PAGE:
Nature is not a place to visit. It is home.
-- Gary Snyder
The Delaware and Raritan Canal State Park in Princeton
The Delaware and Raritan Canal State Park in Princeton

Open space and parks are essential to quality of life in New Jersey and are a major contributor to the $42 billion tourism industry. Open space preservation protects water resources, cultivates biodiversity and fulfills the recreational needs of citizens.

All New Jersey residents should have easy access to parks and open space. However, many of New Jersey’s urban areas are shamefully short of parkland. Parks strengthen communities and make neighborhoods more attractive places in which to live. DEP budget cuts have stifled operations and impaired maintenance. One ongoing problem is that the Division of Parks is required to relinquish gate and lease receipts to the state which should ideally be reinvested back into the upkeep of parkland.

Planning resources, inventories and assessments for restoration and stewardship of parks and natural resource lands such as forests, open space and natural areas are also insufficient. What’s more, implementation legislation guiding the expenditures of the dedicated Corporate Business Tax (CBT) open space funds sunsets in Fiscal Year (FY) 2019. Support is needed for municipal, state and county open space, farmland, park and historic preservation and stewardship investments.


  • Support open space and protect natural resources
  • Provide adequate funding for land preservation, parks and staff

First 100 Days

Increase funding for Green Acres staff in the next budget
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First Year

Support implementation legislation to guide the expenditure of future CBT funds after 2019 in a reliable, transparent method to eliminate the reliance on fund allocation through the annual appropriations process
Protect existing parks and create new urban parks by securing budgets and funding for maintenance and program staff at the Division of Parks and Forestry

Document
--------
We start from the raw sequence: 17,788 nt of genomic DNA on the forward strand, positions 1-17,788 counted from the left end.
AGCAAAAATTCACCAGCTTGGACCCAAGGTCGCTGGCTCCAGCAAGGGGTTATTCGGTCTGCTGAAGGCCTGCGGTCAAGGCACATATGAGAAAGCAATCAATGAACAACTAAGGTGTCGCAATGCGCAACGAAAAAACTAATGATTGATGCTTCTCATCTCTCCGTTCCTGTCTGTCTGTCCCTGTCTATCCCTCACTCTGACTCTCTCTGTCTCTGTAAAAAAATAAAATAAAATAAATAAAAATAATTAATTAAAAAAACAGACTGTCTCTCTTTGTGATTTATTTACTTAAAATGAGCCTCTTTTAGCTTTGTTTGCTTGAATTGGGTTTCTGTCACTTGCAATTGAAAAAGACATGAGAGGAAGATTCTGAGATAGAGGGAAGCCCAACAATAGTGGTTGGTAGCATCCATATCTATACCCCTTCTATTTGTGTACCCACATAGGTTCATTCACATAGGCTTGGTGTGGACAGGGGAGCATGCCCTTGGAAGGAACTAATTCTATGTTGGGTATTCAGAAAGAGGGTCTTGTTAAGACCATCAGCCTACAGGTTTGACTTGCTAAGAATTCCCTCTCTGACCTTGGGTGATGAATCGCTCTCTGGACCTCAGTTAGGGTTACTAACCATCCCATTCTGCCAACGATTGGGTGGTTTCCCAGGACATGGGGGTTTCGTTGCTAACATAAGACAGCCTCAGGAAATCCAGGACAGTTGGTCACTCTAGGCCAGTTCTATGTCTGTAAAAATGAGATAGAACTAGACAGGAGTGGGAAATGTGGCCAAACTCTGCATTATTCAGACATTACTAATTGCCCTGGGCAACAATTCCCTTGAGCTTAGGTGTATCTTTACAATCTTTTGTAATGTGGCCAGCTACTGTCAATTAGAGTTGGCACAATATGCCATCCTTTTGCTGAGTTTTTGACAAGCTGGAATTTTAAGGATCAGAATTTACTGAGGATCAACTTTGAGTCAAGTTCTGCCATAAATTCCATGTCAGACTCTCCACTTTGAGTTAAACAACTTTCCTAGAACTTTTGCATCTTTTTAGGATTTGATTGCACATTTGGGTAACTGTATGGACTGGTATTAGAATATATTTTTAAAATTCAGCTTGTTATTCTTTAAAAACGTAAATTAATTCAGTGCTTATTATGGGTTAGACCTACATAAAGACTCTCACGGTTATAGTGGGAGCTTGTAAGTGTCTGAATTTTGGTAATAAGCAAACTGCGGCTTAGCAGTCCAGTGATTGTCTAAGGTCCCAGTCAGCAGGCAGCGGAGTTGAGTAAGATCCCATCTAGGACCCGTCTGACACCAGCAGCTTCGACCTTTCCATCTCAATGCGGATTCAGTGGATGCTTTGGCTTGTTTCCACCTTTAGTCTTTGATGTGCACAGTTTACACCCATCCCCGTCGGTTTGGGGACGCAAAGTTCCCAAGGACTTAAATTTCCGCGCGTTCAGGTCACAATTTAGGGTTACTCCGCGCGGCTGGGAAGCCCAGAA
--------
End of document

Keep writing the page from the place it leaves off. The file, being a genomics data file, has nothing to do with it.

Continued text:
Pursue the re-adoption of Green Acres rules that address urban areas
End the revenue-draining practice of relinquishing “excess receipts” to the state
Allow nonprofits to apply for funding for park improvements and development to expand beyond urban aid communities
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First Term

Establish state parks in cities like Trenton, Newark and Camden
Protect and direct Natural Resource Damages funds to earmarked communities for the creation of urban and other parks
Disallow privatization and commercialization of parks
Identify robust stewardship funding for planning, inventories and assessments for natural resources as well as operations and maintenance for all lands including preserved land that protects water, forests, parks, wildlife management areas, natural areas, protected habitat and blue acres lands
Increase funding for Divisions of Parks and Forestry and Fish and Wildlife, including the Natural Heritage Program, Natural Areas Program and Natural Lands Trust where disproportionate cuts have curtailed operations, maintenance and stewardship
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New Jersey LCV Education Fund greatly appreciates each organization’s contributions and valued expertise shared in this effort as well as the immeasurable commitment put forward to protecting New Jersey’s environment:

The American Littoral SocietyAssociation of New Jersey Environmental Commissions (ANJEC)Clean Ocean Action (COA)ClimateMamaEnvironmental Defense Fund (EDF)GreenFaithHackensack RiverkeeperIronbound Community Corporation (ICC)Isles, Inc.Moms Clean Air ForceMonmouth Conservation Foundation (MCF)New Jersey AudubonThe NJ Clean Cities CoalitionNew Jersey Conservation FoundationNew Jersey FutureNew Jersey Highlands CoalitionNJ Work Environment Council (WEC)NY/NJ BaykeeperNew York-New Jersey Trail ConferencePinelands Preservation Alliance (PPA)Raritan Headwaters Association (RHA)ReThink Energy NJSave Barnegat BayStony Brook-Millstone Watershed AssociationThe Land Conservancy of New JerseyTri-State Transportation CampaignThe Trust for Public LandWilliam Penn FoundationGeraldine R. Dodge FoundationThe Fund for New Jersey

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